Cells (1 × 106) were infected at the indicated multiplicity of infection (MOI), incubated for 3 h at 37°C, washed, and plated at 0.5 × 105 cells/ml in R10. A portion of the culture was harvested at the indicated times, and cells were prepared for fluorescence activated cell sorter (FACS) analysis. Cell density was monitored, and cultures were maintained at 0.5 × 105 to 2 × 105 cells/ml. Single-cycle infectivity was determined by inoculation of CEM-GXR or Jurkat-GFP reporter cells with vesicular stomatitis virus g (VSV-g)-pseudotyped virus in the presence or absence of CsA (Sigma-Aldrich). Cells were preincubated with either 0.5 or 2.5 μM of CsA for 30 min, followed by inoculation with the indicated variant (MOI = 0.1). Infected cells were quantified using FACS analysis to measure GFP expression at 48 h postinfection. For primary cell assays, day-3 PHA-stimulated PBMCs were inoculated (MOI = 0.001) in the absence or presence of 0.5 μM CsA, washed, and then resuspended in R10-50 medium containing no drug or CsA. Supernatants were collected at the indicated times for analysis of viral replication by p24 ELISA, and the volume was replaced with R10-50 medium containing no drug or 0.5 μM CsA.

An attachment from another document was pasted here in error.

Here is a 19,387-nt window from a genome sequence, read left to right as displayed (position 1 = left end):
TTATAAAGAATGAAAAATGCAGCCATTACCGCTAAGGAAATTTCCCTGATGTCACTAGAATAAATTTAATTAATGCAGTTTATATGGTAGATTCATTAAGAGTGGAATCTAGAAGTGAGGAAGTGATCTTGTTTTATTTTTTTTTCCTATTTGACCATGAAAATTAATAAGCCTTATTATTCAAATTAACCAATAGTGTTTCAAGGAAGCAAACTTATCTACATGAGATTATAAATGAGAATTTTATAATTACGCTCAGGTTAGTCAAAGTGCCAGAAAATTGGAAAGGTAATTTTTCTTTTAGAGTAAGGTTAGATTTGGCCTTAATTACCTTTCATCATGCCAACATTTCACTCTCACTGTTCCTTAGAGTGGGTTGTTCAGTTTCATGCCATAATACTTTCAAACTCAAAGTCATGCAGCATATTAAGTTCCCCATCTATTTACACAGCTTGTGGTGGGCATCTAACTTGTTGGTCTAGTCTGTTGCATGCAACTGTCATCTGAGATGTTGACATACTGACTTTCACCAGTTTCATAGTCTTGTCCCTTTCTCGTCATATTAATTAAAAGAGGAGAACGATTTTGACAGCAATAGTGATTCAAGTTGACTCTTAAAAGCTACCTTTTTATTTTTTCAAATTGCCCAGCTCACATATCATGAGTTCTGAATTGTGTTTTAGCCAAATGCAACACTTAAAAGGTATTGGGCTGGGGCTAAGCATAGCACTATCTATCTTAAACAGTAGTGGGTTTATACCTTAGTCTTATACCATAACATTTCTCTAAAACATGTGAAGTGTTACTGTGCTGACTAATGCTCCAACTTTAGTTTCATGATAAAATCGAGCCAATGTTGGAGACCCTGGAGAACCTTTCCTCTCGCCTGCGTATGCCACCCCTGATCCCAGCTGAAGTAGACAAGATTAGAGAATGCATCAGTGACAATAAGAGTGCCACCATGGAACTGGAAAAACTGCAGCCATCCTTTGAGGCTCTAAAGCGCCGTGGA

For flow cytometry, cells were fixed in phosphate-buffered saline containing 2% paraformaldehyde, and GFP expression was determined using FACS analysis. A signal 10-fold above the mean fluorescent intensity of uninfected cells was considered positive. In preliminary experiments, intracellular p24 was measured using the KC57-fluorescein isothiocyanate antibody (Beckman-Coulter). Data were collected using a FACSCalibur flow cytometer (Becton Dickinson) and analyzed using FlowJo software (TreeStar, Inc.).